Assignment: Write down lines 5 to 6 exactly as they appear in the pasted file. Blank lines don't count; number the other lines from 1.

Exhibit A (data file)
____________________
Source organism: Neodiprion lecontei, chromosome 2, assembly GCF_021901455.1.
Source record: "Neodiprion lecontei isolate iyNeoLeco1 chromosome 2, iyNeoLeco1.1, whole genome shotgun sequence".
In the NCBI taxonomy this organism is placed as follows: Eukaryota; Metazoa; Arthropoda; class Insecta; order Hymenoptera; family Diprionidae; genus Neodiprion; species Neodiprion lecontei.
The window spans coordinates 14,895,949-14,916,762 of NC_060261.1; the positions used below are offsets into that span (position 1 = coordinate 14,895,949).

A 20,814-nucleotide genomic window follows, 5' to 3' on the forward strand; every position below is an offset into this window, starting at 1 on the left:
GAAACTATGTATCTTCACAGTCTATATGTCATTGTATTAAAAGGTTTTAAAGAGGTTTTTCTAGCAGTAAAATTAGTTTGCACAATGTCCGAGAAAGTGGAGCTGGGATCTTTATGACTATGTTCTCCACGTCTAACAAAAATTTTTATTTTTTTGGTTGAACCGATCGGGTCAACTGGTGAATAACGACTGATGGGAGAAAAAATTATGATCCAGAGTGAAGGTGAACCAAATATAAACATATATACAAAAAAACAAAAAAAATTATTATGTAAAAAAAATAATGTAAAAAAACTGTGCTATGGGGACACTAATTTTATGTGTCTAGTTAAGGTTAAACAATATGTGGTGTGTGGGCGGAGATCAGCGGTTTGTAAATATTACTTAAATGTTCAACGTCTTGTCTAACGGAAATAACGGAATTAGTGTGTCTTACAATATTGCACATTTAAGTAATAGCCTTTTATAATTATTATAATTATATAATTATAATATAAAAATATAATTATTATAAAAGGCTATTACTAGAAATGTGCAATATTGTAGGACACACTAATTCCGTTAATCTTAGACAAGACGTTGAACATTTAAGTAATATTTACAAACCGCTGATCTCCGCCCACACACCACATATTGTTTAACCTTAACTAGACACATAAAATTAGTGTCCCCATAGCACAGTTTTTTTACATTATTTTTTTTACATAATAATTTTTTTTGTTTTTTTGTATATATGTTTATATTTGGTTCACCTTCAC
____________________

A 20,814-nucleotide genomic window follows, 5' to 3' on the forward strand; every position below is an offset into this window, starting at 1 on the left:
GAAACTATGTATCTTCACAGTCTATATGTCATTGTATTAAAAGGTTTTAAAGAGGTTTTTCTAGCAGTAAAATTAGTTTGCACAATGTCCGAGAAAGTGGAGCTGGGATCTTTATGACTATGTTCTCCACGTCTAACAAAAATTTTTATTTTTTTGGTTGAACCGATCGGGTCAACTGGTGAATAACGACTGATGGGAGAAAAAATTATGATCCAGAGTGAAGGTGAACCAAATATAAACATATATACAAAAAAACAAAAAAAATTATTATGTAAAAAAAATAATGTAAAAAAACTGTGCTATGGGGACACTAATTTTATGTGTCTAGTTAAGGTTAAACAATATGTGGTGTGTGGGCGGAGATCAGCGGTTTGTAAATATTACTTAAATGTTCAACGTCTTGTCTAACGGAAATAACGGAATTAGTGTGTCTTACAATATTGCACATTTAAGTAATAGCCTTTTATAATTATTATAATTATATAATTATAATATAAAAATATAATTATTATAAAAGGCTATTACTAGAAATGTGCAATATTGTAGGACACACTAATTCCGTTAATCTTAGACAAGACGTTGAACATTTAAGTAATATTTACAAACCGCTGATCTCCGCCCACACACCACATATTGTTTAACCTTAACTAGACACATAAAATTAGTGTCCCCATAGCACAGTTTTTTTACATTATTTTTTTTACATAATAATTTTTTTTGTTTTTTTGTATATATGTTTATATTTGGTTCACCTTCAC